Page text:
COLLINS Evolves Logo and Identity for Chicago’s Famous Institute of Design
Ahead of its 85th anniversary, the Institute of Design in Chicago invited COLLINS to refresh its branding and visual system.
Founded in 1937 by Hungarian painter and photographer László Moholy-Nagy, the design school was initially named “The New Bauhaus”, with Moholy-Nagy himself having been a teacher at the original and world-famous Bauhaus school in Weimar in Germany between 1923 and 1928.
The educational establishment subsequently underwent a number of name changes, from the “Chicago School of Design” in 1939 to the “Institute of Design” later in 1944.
It would then go on to be called the “Institute of Design (ID) at Illinois Tech” after being assimilated into the new Illinois Institute of Technology university system in 1949, whereupon it became the first institution in the whole of America to offer a PhD in design.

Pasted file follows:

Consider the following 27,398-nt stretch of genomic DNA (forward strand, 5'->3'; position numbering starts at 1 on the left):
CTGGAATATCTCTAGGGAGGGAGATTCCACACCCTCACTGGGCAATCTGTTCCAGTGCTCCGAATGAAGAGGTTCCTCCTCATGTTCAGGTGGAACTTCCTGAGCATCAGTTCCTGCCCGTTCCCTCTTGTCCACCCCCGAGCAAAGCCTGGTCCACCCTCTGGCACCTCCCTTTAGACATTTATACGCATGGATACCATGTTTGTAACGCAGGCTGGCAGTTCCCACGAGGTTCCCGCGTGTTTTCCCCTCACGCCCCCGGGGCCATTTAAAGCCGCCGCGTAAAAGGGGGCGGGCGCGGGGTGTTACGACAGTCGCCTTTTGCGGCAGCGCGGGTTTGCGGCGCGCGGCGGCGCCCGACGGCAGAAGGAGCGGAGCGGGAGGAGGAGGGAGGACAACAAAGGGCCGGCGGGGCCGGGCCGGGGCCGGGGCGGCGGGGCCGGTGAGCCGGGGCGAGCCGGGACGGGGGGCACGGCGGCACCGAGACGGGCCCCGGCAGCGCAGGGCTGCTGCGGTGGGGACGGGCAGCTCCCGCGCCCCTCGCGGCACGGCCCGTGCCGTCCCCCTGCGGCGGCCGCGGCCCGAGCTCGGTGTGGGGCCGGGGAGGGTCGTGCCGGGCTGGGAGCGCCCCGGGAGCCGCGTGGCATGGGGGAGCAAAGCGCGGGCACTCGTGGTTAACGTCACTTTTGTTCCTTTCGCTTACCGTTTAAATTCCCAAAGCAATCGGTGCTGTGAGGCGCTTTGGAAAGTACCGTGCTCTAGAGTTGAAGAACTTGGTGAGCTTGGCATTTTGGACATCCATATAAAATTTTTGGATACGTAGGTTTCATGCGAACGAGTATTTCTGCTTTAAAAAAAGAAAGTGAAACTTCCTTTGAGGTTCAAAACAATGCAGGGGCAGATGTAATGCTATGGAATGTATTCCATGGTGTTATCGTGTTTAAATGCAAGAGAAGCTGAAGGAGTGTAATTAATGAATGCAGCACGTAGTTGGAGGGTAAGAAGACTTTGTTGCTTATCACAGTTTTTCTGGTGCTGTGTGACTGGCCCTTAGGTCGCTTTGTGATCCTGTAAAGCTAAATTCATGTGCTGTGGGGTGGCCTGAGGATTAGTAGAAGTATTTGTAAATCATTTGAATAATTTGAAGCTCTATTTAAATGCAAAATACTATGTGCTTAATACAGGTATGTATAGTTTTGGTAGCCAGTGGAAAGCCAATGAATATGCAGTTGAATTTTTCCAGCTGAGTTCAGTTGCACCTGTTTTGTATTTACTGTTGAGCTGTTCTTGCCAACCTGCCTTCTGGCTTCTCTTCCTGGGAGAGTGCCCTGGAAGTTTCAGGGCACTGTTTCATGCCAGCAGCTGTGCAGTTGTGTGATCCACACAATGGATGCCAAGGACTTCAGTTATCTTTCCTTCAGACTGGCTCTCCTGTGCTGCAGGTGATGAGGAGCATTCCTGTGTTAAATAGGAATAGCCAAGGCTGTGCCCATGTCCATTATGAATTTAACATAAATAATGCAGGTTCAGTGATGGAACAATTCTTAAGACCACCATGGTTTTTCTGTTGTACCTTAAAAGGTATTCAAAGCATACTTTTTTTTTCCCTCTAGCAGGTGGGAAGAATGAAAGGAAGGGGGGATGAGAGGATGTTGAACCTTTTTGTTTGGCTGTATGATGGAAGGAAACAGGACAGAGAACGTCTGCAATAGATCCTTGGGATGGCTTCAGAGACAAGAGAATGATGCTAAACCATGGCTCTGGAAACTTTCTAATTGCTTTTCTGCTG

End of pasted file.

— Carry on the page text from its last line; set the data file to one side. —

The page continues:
When COLLINS was recently brought in to update the institution’s branding, the agency’s designers were tasked with ‘evolving’ the identity in a way that would communicate ID’s belief in the “transformative power of design”.
“ID does not view design as a tool for revolution or disruption. This is not about tearing down the old to make way for the new,” explain the designers. “Rather, design is used to identify possibilities, focus on the most promising and refine the best. At ID, design is a dynamic process building towards positive impact.”
ID’s new look, which spans every facet of the school, seems to be centred around a bespoke dynamic typeface that begins with the logo and then extends into an array of motion graphic elements.
“The idea of ‘The Evolutionary’ led us to imagine a new voice and visual language that could itself evolve. Inspired by Moholy-Nagy’s artistic experiments with geometry and ID’s legendary director Jay Doblin’s genius with complex systems, we crafted six foundational structures able to transform from abstract shapes into words and images.
“The dynamism of this system is ID’s story, providing a voice and a canvas to show students, businesses – everyone – the extraordinary power of design to create possibilities that are both positive and impactful.”
Editor’s Note: Motion graphic elements can be viewed here.